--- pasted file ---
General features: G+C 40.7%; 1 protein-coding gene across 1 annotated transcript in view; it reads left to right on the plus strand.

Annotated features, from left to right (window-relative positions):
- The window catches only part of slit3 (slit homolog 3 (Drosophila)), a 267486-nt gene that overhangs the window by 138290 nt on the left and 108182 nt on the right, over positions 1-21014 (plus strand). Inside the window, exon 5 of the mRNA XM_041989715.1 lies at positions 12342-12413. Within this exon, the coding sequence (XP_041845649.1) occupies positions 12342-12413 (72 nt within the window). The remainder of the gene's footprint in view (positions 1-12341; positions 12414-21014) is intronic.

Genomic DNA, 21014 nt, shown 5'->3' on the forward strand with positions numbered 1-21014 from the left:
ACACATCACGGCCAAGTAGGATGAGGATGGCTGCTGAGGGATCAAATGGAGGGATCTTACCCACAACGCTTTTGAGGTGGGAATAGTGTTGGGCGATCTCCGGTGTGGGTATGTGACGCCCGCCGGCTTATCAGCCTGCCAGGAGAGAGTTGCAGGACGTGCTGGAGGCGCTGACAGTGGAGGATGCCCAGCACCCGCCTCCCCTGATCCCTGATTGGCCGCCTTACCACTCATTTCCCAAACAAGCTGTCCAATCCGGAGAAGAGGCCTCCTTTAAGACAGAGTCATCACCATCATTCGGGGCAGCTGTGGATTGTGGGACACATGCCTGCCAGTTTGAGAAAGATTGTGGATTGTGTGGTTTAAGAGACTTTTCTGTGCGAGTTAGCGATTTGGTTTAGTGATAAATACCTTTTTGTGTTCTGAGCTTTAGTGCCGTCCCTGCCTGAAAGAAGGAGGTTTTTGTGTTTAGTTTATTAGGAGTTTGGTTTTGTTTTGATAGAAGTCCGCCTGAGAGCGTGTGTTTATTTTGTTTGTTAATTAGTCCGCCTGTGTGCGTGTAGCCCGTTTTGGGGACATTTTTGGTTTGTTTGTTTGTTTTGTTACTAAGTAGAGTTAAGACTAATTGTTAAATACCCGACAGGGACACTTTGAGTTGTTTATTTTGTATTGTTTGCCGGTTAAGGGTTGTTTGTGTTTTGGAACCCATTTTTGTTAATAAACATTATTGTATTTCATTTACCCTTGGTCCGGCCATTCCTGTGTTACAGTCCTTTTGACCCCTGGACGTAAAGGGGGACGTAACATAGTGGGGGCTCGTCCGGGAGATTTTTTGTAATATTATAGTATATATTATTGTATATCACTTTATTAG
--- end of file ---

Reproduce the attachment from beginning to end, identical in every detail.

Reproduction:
General features: G+C 40.7%; 1 protein-coding gene across 1 annotated transcript in view; it reads left to right on the plus strand.

Annotated features, from left to right (window-relative positions):
- The window catches only part of slit3 (slit homolog 3 (Drosophila)), a 267486-nt gene that overhangs the window by 138290 nt on the left and 108182 nt on the right, over positions 1-21014 (plus strand). Inside the window, exon 5 of the mRNA XM_041989715.1 lies at positions 12342-12413. Within this exon, the coding sequence (XP_041845649.1) occupies positions 12342-12413 (72 nt within the window). The remainder of the gene's footprint in view (positions 1-12341; positions 12414-21014) is intronic.

Genomic DNA, 21014 nt, shown 5'->3' on the forward strand with positions numbered 1-21014 from the left:
ACACATCACGGCCAAGTAGGATGAGGATGGCTGCTGAGGGATCAAATGGAGGGATCTTACCCACAACGCTTTTGAGGTGGGAATAGTGTTGGGCGATCTCCGGTGTGGGTATGTGACGCCCGCCGGCTTATCAGCCTGCCAGGAGAGAGTTGCAGGACGTGCTGGAGGCGCTGACAGTGGAGGATGCCCAGCACCCGCCTCCCCTGATCCCTGATTGGCCGCCTTACCACTCATTTCCCAAACAAGCTGTCCAATCCGGAGAAGAGGCCTCCTTTAAGACAGAGTCATCACCATCATTCGGGGCAGCTGTGGATTGTGGGACACATGCCTGCCAGTTTGAGAAAGATTGTGGATTGTGTGGTTTAAGAGACTTTTCTGTGCGAGTTAGCGATTTGGTTTAGTGATAAATACCTTTTTGTGTTCTGAGCTTTAGTGCCGTCCCTGCCTGAAAGAAGGAGGTTTTTGTGTTTAGTTTATTAGGAGTTTGGTTTTGTTTTGATAGAAGTCCGCCTGAGAGCGTGTGTTTATTTTGTTTGTTAATTAGTCCGCCTGTGTGCGTGTAGCCCGTTTTGGGGACATTTTTGGTTTGTTTGTTTGTTTTGTTACTAAGTAGAGTTAAGACTAATTGTTAAATACCCGACAGGGACACTTTGAGTTGTTTATTTTGTATTGTTTGCCGGTTAAGGGTTGTTTGTGTTTTGGAACCCATTTTTGTTAATAAACATTATTGTATTTCATTTACCCTTGGTCCGGCCATTCCTGTGTTACAGTCCTTTTGACCCCTGGACGTAAAGGGGGACGTAACATAGTGGGGGCTCGTCCGGGAGATTTTTTGTAATATTATAGTATATATTATTGTATATCACTTTATTAG